Why I Chose to Study English
If I had a dime for all the times someone questioned why I decided to study English, I’d probably have enough money to put me through law school. Jokes aside, I honestly can see where the confusion lies. My high school academic record reads like it belongs to a poster child pre-med student: 12 advanced placement courses including two years of calculus, an introductory statistics course, advanced biology, and physics. On top of all that, I attended one of the best STEM high schools in the nation, which, not incidentally, is also home to the best high school computer science program in the world.
(Photo Credit: ABC Open Riverland/Flickr)
Maybe the ceaseless, intolerable reminders from my family – Vietnamese immigrants who wanted a secure future for their first-generation American daughter – that “a medical career is obviously the way to go” pushed me towards humanities.
Maybe it was the fact I often found myself catching up on sleep in my math and science classes. Maybe I saw the diversity in possible careers I could seek with an English major, from becoming an attorney to writing for network television. But I think my decision to study English was the result of the potential I saw in having a humanities degree in a job market overrun with science and tech majors. In one vein, having a computer science or engineering degree probably would make me a surefire hire in Silicon Valley. But in another, I think having an English degree will make me equally, if not more, in-demand as an asset to a start-up company.
Start Your STEM Career … With a Humanities Degree?
My assertion stems from the fact there are already successful humanities majors thriving in tech companies. In fact, according to research teams at Duke and Harvard under the leadership of Vivek Wadhwa, only 37 percent of tech CEOs had a traditional STEM degree versus the 63 percent with degrees in philosophy, business, and other liberal arts fields. That 63 percent includes Anna Pickard, the editorial director of Slackbot, with a degree in theater from Britain’s Manchester Metropolitan University and Marcus Ryu, the CEO of Guidewire, with a B.A. in English from Oxford. So what exactly makes this paradox of the humanities mind in tech possible?
In the words of David Rose, CEO of Ditto, “Liberal arts training allows people to think about technology itself in fundamentally different ways.” In other words, humanities majors are able to examine technology in a number of perspectives. A humanities major considers how different consumers interact with technology, like how a businessperson may utilize certain tech versus how a student may do so.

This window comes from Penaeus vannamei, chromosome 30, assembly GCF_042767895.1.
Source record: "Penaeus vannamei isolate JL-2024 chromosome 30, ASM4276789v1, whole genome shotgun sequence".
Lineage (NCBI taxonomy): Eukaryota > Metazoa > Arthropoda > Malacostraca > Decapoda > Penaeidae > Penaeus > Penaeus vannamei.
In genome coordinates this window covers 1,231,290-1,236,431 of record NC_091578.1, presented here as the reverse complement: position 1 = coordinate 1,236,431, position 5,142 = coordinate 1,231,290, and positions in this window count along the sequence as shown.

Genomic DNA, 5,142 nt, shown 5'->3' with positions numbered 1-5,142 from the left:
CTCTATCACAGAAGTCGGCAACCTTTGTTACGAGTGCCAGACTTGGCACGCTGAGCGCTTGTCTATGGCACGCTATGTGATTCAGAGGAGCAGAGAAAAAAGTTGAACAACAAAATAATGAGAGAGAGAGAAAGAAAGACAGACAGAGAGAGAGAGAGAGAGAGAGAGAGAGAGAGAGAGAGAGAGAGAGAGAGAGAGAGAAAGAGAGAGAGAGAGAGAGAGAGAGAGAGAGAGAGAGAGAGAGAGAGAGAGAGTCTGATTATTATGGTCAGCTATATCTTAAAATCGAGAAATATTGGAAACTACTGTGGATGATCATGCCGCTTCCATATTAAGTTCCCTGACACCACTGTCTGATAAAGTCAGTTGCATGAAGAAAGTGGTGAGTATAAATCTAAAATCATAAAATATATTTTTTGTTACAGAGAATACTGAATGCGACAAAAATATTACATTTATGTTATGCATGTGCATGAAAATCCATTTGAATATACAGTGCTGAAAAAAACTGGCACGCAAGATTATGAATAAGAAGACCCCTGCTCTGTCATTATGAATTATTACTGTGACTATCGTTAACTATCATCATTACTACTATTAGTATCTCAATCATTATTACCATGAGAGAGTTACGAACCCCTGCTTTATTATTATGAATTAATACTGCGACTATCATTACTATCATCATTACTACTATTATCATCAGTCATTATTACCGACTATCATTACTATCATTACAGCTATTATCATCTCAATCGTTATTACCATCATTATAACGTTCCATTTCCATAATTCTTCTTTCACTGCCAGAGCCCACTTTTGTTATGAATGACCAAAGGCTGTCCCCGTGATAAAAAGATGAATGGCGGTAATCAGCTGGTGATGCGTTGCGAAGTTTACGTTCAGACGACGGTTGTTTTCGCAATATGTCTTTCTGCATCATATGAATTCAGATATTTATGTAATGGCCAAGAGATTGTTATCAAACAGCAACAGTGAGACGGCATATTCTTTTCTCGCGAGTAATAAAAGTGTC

What Liberal Arts Grads Have to Offer
Essentially, the typical liberal arts student spends most of their educational career studying human interactions in several contexts; thus those interpersonal understandings they have are ideal in examining the possible consumers of a company’s tech. In another fashion, humanities-credentialed individuals are able to simplify concepts to explain to investors why they should put money into an idea when STEM folk may have trouble doing so.
While it is true knowing technological terms may not be a strength of liberal arts person, the ability to learn and dissect another language is. Not every potential venture capitalist is going to be familiar with technical jargon; liberal arts majors are useful because of their ability to translate complex ideas and technical processes into simpler terms. And besides these more “avant-garde” reasons, liberal arts degree-holders can pursue more traditional business positions in these tech companies as copywriters, marketing directors, brand-makers, and more.
With that in mind, I see my English degree as the complete opposite of what everyone else does: highly applicable and extremely lucrative.
Learn more about the earning potential of your major in PayScale’s College Salary Report.
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